Nov. 23, 2007
By Brian Tom
The University of Washington has been more than just an alma mater and an employer for long-time Husky Stadium public address announcer Lou Gellermann. It has been his life.
And even with the announcement of his retirement the week of the USC game, it does not mean that life, as Gellermann knows it, is over. It just means it's time for the next chapter in a long book that spans many years of Husky history.
Long before he became the voice in the sky at Husky Stadium, the venue served as Gellermann's personal playground. He grew up in the University District and remembers sneaking into the stadium on game days. As a teenager, he went up the tunnel with the Husky team, hand-in-hand with brother-in-law, Clyde Seiler, an offensive lineman for the Huskies from 1950-53.
It was shortly after that time, with a love for Husky athletics already firmly implanted into him, that Gellermann would get his first taste of announcing. He started off by calling basketball games at his high school, Roosevelt, and that grew into announcing high school football at Memorial Stadium in the Seattle Center.
Upon high school graduation, he went onto a decorated athletic career with both the Washington rowing and swimming teams. His crowning moment came in 1958 when he and his Husky teammates beat the Russian National Crew in an international upset of epic proportions.
With his collegiate days behind him, Gellermann moved across country to the Naval Academy in Annapolis, Md., where he served as the Plebe Heavyweight Rowing Coach and head coach. All the while he coached, he also served as the public address announcer for the Navy football team. He was lucky enough to call the action at JFK Stadium in Philadelphia for one of the most-storied rivalries in all of sports, the Army-Navy games. He was also privy to watch first-hand the college career of football legend Roger Staubach, a Navy grad.
In 1968, an opportunity to return to Seattle and coach the Husky freshman crew proved to be too good to pass up, and Gellermann packed his bags and headed back to Washington. As an added bonus, Gellermann was promised the basketball public address and football press box internal PA announcer jobs. He fi nally had the opportunity to combine his two passions at the place he loved.
Until Gellermann announced his retirement this year, he had missed only one football game at Husky Stadium in the 40 years since returning to Seattle. He spent 18 years as the press box announcer before finally getting the field public address announcer job when Wendell Broyles retired before 1985. He also held the basketball PA job for 26 years from 1969 until 1994.
During his storied career, Gellermann is probably most renown for his "Hello Dawg Fans" call over the speaker system at Husky Stadium. A rousing "Hello Lou" from the home crowd always answered the salutation. While a lot of younger fans may think of the banter between Gellermann and the crowd as a football tradition, it actually originated in the confines of Hec Edmundson Pavilion.
"Cindy Holt (former marketing director) and I were kicking around ideas of how we could make (basketball introductions) better, and I don't know how it happened, but I said `Hello Dawg fans' and across the way, they said `Hello Lou' back," says Gellermann.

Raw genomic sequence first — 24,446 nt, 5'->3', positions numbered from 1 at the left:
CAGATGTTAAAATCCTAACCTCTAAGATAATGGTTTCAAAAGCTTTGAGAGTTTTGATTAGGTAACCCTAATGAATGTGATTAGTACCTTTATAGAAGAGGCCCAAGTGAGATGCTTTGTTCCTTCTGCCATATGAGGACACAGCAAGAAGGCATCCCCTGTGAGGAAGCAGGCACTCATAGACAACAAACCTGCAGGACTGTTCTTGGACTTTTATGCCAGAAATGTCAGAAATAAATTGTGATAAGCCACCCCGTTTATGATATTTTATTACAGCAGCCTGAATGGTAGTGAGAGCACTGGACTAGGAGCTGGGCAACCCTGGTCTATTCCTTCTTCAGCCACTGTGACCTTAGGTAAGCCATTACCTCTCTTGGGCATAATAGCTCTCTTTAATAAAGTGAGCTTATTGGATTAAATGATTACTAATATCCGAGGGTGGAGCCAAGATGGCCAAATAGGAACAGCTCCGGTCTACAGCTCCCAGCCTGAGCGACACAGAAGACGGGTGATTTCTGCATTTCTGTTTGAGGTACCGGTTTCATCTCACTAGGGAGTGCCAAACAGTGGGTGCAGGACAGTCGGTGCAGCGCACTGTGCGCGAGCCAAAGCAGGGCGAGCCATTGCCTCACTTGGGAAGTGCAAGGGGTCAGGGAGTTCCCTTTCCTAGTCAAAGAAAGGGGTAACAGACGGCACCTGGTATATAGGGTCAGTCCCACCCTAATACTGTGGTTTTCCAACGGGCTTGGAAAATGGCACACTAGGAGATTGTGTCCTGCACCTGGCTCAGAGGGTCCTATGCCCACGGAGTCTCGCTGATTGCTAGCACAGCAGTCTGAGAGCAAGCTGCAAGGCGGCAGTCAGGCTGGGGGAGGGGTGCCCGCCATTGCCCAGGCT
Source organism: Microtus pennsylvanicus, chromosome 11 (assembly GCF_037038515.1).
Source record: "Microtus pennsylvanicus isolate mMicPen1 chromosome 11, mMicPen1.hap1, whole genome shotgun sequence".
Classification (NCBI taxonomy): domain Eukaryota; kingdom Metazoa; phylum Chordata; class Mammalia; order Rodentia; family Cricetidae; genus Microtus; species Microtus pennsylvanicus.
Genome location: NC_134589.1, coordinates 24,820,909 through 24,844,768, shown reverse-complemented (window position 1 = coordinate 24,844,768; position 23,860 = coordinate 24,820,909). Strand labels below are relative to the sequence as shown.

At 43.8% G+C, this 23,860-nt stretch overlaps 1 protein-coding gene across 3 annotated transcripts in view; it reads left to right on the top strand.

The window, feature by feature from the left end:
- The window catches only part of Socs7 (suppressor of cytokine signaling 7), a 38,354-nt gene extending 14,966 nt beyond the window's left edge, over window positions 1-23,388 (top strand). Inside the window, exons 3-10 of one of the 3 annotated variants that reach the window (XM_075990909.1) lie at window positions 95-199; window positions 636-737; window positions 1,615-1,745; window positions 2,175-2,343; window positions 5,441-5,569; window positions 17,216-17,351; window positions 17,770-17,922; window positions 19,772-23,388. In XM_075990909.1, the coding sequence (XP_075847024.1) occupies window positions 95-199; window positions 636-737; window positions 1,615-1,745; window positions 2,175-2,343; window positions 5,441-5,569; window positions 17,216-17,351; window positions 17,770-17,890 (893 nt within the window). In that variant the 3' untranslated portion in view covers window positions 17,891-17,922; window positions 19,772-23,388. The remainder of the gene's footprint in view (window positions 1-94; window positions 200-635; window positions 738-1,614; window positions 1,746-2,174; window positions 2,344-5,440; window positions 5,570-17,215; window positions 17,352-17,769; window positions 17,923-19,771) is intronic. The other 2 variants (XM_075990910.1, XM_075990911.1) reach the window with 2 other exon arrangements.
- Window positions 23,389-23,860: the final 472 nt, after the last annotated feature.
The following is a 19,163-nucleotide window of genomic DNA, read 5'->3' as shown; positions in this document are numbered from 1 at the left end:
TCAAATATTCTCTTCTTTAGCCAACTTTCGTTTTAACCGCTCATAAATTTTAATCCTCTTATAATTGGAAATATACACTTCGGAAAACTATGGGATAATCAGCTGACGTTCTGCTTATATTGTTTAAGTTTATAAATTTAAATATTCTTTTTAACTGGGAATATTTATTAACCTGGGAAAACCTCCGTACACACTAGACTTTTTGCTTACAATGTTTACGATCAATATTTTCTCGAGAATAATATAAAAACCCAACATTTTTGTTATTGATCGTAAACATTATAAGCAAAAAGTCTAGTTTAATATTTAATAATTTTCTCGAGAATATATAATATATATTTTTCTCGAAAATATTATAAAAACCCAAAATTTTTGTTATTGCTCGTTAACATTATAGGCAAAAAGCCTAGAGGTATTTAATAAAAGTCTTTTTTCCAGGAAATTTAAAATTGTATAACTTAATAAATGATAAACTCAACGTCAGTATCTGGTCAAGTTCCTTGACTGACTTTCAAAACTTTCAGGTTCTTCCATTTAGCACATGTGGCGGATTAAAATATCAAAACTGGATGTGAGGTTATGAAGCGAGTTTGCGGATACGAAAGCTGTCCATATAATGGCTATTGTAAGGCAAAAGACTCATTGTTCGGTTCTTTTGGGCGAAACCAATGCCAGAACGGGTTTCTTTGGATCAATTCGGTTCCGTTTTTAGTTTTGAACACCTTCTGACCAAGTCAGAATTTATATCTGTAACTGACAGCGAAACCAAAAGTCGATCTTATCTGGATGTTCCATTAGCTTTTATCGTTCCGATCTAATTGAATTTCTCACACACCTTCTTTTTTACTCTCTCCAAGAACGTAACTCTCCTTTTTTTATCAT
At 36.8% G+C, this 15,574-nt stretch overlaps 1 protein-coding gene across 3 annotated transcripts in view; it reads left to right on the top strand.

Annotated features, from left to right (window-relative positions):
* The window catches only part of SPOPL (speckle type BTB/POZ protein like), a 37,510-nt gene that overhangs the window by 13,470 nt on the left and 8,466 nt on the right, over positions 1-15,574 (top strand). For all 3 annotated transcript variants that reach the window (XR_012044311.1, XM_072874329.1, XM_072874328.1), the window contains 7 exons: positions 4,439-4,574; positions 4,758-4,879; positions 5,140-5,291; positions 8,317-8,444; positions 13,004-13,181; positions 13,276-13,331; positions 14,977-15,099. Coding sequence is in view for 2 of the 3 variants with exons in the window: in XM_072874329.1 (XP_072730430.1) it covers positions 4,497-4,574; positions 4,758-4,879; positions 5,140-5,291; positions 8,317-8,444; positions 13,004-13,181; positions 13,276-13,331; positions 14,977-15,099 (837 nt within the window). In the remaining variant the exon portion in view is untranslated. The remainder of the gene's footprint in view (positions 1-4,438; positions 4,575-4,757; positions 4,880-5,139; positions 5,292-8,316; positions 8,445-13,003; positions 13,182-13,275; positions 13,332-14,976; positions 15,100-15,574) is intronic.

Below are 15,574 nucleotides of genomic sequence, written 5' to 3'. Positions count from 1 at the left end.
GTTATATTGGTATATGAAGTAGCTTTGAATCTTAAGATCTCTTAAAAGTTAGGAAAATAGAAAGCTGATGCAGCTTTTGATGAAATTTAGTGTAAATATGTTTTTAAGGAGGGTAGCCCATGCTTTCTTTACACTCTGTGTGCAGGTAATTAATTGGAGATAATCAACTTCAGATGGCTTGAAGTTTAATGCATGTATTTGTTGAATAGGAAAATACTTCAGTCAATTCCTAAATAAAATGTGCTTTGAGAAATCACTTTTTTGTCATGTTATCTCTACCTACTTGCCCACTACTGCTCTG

"It was an instant tradition. When I got into the football venue a couple years later, I just continued the tradition."
Over the years, Gellermann feels the response from fans has waned. It used to be that "Hello Lou" was a deafening roar from the fans.
"Recently, it doesn't feel as many people say `Hello Lou' back," says Gellermann. "When it first began, it was really loud and sometimes REALLY, REALLY loud."
Gellermann has seen his share of great Husky moments that were egged on by a frenzied Husky crowd. One of those games, a personal favorite of Gellermann, was the 1990 upset over No. 3 USC that the Huskies won 31-0.
While the wins stand as his favorite games to announce (the Huskies were 101-35-2 during Lou's time as PA), it is the memory of a Husky loss that epitomizes the kind of announcer Gellermann is. He has always prided himself in his objectivity and that was never more put to the test during a 1985 loss to Oregon State.
"Oregon State scored after a blocked punt and they beat us 21-20 because the Huskies went for two points," recalls Gellermann. "My stomach turned into knots, yet I said `Touchdown Oregon State' like I was supposed to do. I think that (I've) been very even-handed, very fair and not a `homer' announcing. I'm proud of that."
Gellermann also takes a lot of pride in his press box team, which consists of himself and long-time spotters Bob Sifferman and Rick Smidt. Sifferman moved from his position as internal press box spotter with Gellermann in 1985, while Smidt was already in place as field PA spotter when Broyles retired. Gellermann is eternally grateful for their services that made his job much easier.
"Over the years in football, I've gotten an immense amount of help from my two spotters," credits Gellermann. "They have been incredible help and it truly has been a team effort."
While his press box team has never played a down of football on the fi eld at Husky Stadium, it has been an integral part of the game day experience for the last 23 years. On Saturday, Gellermann will be recognized as the Husky Legend during the 100th playing of the Apple Cup. It is an honor that is well deserved.
"It's humbling," says Gellermann about being honored on the fi eld. "I'm a non-football player that is being mentioned among the Husky Legends, which is all football players. That's a pretty nice gift." It is only fitting that Gellermann receives this gift after he gave so much joy to Husky fans over the years.